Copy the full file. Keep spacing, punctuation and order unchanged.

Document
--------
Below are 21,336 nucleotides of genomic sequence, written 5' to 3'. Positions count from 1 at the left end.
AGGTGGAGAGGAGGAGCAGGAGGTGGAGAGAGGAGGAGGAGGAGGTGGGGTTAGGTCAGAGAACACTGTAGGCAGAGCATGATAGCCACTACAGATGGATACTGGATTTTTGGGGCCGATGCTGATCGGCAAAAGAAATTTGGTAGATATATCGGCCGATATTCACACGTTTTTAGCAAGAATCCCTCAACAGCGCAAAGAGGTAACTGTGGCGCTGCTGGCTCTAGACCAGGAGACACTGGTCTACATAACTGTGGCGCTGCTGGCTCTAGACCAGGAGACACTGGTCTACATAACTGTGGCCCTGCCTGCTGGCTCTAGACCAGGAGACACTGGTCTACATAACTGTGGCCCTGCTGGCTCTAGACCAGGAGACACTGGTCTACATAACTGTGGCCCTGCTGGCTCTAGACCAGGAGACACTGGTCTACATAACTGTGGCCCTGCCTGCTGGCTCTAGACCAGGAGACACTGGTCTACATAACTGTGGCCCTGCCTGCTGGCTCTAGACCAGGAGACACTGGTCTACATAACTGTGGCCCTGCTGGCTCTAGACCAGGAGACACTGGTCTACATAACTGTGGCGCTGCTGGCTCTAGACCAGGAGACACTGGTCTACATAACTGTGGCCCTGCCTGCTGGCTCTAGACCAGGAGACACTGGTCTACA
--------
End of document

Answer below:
Below are 21,336 nucleotides of genomic sequence, written 5' to 3'. Positions count from 1 at the left end.
AGGTGGAGAGGAGGAGCAGGAGGTGGAGAGAGGAGGAGGAGGAGGTGGGGTTAGGTCAGAGAACACTGTAGGCAGAGCATGATAGCCACTACAGATGGATACTGGATTTTTGGGGCCGATGCTGATCGGCAAAAGAAATTTGGTAGATATATCGGCCGATATTCACACGTTTTTAGCAAGAATCCCTCAACAGCGCAAAGAGGTAACTGTGGCGCTGCTGGCTCTAGACCAGGAGACACTGGTCTACATAACTGTGGCGCTGCTGGCTCTAGACCAGGAGACACTGGTCTACATAACTGTGGCCCTGCCTGCTGGCTCTAGACCAGGAGACACTGGTCTACATAACTGTGGCCCTGCTGGCTCTAGACCAGGAGACACTGGTCTACATAACTGTGGCCCTGCTGGCTCTAGACCAGGAGACACTGGTCTACATAACTGTGGCCCTGCCTGCTGGCTCTAGACCAGGAGACACTGGTCTACATAACTGTGGCCCTGCCTGCTGGCTCTAGACCAGGAGACACTGGTCTACATAACTGTGGCCCTGCTGGCTCTAGACCAGGAGACACTGGTCTACATAACTGTGGCGCTGCTGGCTCTAGACCAGGAGACACTGGTCTACATAACTGTGGCCCTGCCTGCTGGCTCTAGACCAGGAGACACTGGTCTACA